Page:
Six years after the abduction of over 250 schoolgirls from northeastern Chibok ignited a global #BringBackOurGirls campaign, Nigeria is reeling again from a mass kidnapping, this time of more than 500 schoolboys. Roughly 333 children are still missing from the state of Katsina in the north west of the country, sparking a new #BringBackOurBoys campaign on Twitter after their secondary school was attacked by gunmen last week.
What Happened In Katsina, Nigeria?
Members of the jihadist group Boko Haram posing as security personnel attacked the Government Science Secondary School, an all-boys boarding school, in Kankara town at about 9.30 p.m. on Friday (Dec.11) evening.
Witnesses said the attackers stormed the boarding school on motorbikes, opening fire at security forces. The ensuing battle forced hundreds of students to flee, with many jumping the school fence and hiding in the surrounding forest.
The few that escaped said that the students had been tracked in the forest and rounded up by the gunmen, before they were marched further into the forest by the armed men.
Families anxiously await updates from authorities regarding the missing children, and fear that “time is running out” for the boys.
Who Are Boko Haram?
The Islamist militant group Boko Haram – which has claimed responsibility for the attack in a video, according to SITE Intelligence Group – has previously targeted schools because of its opposition to Western education, which it believes corrupts the values of Muslims.
Dozens of girls from Chibok, in northern Borno state, are still missing six years after they were abducted by the jihadist group in 2014, and families fear the same could happen for the latest group of missing school children.
Boko Haram, whose name translates as “Western education is forbidden,” and its offshoot, Islamic State West Africa Province, kidnapped the schoolboys as it believes “Western education is un-Islamic”, said the rebels’ leader Abubakar Shekau in a video claiming responsibility for the attack.
The group has waged a decade-long insurgency in northern Nigeria aimed at creating states based on their extreme interpretation of Sharia law.
What Is Happening Now?
As of December 17, 333 schoolboys from the boarding school are still missing and assumed captive, according to local officials. Nigerian authorities say they have been in contact with the kidnappers, but there are no details of the discussions. “Talks are ongoing to ensure [the pupils’] safety and return to their respective families,” said the governor of Katsina state, Aminu Bello Masari, on Twitter late on Monday.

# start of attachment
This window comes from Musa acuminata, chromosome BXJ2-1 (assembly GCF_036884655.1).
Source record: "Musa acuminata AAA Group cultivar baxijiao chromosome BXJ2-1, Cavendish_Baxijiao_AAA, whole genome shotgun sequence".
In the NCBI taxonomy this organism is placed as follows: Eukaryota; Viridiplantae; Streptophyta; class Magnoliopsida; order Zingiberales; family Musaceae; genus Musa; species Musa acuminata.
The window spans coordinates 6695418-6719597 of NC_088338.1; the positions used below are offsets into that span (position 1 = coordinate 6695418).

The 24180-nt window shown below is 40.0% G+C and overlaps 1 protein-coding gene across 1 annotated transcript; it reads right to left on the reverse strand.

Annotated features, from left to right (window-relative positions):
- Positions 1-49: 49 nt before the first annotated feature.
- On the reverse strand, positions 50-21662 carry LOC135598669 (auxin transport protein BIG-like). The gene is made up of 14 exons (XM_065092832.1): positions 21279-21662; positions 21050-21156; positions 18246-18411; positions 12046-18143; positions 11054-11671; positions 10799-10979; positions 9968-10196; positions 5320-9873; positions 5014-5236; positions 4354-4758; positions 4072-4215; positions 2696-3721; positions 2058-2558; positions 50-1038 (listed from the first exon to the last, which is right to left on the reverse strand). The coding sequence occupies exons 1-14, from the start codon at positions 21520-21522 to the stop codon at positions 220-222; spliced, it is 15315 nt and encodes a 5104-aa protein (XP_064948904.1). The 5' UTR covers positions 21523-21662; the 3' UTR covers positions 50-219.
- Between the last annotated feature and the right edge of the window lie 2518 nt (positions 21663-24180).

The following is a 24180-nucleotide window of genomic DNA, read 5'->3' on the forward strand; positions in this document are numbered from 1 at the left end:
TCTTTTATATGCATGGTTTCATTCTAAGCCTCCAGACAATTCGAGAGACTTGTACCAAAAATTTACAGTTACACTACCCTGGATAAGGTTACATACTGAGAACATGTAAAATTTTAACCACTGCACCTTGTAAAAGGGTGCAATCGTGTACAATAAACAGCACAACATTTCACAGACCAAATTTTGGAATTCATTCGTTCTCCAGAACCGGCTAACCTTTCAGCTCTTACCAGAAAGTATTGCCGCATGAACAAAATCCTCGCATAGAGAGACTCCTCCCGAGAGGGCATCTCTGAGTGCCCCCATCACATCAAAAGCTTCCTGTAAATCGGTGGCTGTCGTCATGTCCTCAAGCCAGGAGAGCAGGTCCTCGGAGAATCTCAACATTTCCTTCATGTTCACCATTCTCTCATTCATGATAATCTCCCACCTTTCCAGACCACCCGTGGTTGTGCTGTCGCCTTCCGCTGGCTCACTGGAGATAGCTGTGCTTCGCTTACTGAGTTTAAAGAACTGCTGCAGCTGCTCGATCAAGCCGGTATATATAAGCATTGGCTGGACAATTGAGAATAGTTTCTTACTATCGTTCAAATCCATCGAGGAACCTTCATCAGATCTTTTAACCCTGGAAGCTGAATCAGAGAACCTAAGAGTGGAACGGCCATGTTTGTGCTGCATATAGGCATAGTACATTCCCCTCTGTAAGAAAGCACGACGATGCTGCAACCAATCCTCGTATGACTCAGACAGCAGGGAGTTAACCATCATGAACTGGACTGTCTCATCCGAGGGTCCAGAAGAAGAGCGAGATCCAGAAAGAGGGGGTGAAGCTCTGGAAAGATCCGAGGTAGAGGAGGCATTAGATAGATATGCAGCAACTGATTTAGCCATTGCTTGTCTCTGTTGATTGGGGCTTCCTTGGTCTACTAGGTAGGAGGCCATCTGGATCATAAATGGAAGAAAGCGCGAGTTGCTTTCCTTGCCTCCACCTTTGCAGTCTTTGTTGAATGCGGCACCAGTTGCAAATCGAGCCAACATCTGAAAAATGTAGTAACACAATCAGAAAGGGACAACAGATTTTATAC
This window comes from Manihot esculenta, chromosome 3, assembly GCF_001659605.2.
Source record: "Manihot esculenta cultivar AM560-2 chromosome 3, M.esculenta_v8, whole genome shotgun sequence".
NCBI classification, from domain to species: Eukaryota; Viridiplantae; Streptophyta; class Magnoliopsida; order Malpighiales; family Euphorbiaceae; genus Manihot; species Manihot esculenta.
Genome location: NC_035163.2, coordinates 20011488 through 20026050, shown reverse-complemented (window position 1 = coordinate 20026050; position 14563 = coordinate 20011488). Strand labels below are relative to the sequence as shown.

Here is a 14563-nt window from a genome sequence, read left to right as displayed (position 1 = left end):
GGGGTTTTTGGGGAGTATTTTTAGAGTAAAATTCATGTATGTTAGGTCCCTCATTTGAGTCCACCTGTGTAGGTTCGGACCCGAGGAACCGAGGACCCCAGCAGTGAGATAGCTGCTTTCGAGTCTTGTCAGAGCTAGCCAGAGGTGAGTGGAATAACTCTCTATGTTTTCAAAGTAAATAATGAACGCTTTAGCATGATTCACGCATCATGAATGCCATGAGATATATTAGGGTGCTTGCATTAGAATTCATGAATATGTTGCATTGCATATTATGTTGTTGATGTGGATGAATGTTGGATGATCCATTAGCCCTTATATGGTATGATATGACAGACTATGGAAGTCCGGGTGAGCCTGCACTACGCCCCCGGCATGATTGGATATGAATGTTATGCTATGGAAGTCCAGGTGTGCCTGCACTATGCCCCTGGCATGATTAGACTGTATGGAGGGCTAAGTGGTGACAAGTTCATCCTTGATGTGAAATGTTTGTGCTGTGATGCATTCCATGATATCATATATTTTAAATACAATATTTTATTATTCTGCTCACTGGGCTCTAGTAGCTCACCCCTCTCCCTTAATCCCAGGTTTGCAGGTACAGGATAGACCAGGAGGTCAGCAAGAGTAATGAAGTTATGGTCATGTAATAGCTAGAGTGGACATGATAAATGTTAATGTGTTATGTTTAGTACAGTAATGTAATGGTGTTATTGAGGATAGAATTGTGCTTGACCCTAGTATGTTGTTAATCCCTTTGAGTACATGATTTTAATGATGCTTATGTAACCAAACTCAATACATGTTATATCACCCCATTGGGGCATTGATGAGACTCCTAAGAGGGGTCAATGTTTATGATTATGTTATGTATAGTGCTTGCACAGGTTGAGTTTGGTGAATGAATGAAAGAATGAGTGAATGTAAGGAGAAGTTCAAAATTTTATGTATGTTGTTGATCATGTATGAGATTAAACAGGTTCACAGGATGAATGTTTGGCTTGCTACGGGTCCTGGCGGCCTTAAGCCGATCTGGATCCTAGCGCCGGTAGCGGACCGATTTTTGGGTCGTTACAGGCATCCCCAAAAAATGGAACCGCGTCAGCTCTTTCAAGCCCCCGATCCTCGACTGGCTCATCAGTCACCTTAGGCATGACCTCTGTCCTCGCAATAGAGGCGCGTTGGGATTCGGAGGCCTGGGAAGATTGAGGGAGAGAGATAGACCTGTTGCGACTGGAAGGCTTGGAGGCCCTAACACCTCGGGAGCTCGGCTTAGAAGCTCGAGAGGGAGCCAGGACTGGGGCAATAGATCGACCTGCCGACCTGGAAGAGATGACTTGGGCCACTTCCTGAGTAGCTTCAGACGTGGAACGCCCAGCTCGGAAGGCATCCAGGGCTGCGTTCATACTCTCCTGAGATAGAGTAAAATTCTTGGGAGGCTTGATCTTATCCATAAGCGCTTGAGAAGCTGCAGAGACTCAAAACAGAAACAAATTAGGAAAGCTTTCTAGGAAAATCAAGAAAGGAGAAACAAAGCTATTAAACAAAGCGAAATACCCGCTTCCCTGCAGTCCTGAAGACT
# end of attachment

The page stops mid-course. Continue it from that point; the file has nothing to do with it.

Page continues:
Families are holding onto hope as the Katsina State governor said that 17 boys have been rescued since the attack that initially saw more than 500 students missing. It’s reported that 15 were rescued by the military, another by police and one boy was found roaming in the forest and brought in by residents.
Security forces combed the Rugu forest – which stretches across Katsina, Zamfara, Kaduna and Niger states – in search of the boys on Wednesday (Dec.16). Defence Minister Major General Bashir Salihi-Magash said the military will pursue the attackers and rescue the students without concern about collateral damage. “We will go the whole hog,” Salihi-Magash added. “We have the intelligence, the information where they are and their movement and their method of operation.”
The attack has raised fears for the safety of other schools in the region. States in northern Nigeria have joined Katsina in ordering all schools to close following the kidnapping, including Kano, Kaduna, Zamfara and Jigawa. The Nigerian Union of Teachers has called on the government to improve security for students and teachers, threatening a nationwide strike unless the situation urgently improves.
What You Can Do To Help?
- Spread the word and stay informed by following outlets such as Reuters Africa, who are following the story as it unfolds.
- Global Citizen has a good template to use if you want to reach out to representatives in Nigeria to garner more government help.
- You can donate to organisations working on the ground, if you’re able to. Save The Children have been responding to the humanitarian crisis in the north of Nigeria, providing food assistance and protection services to more than 320,000 internally displaced children and families, many at the hands of the Boko Haram, on a regular basis.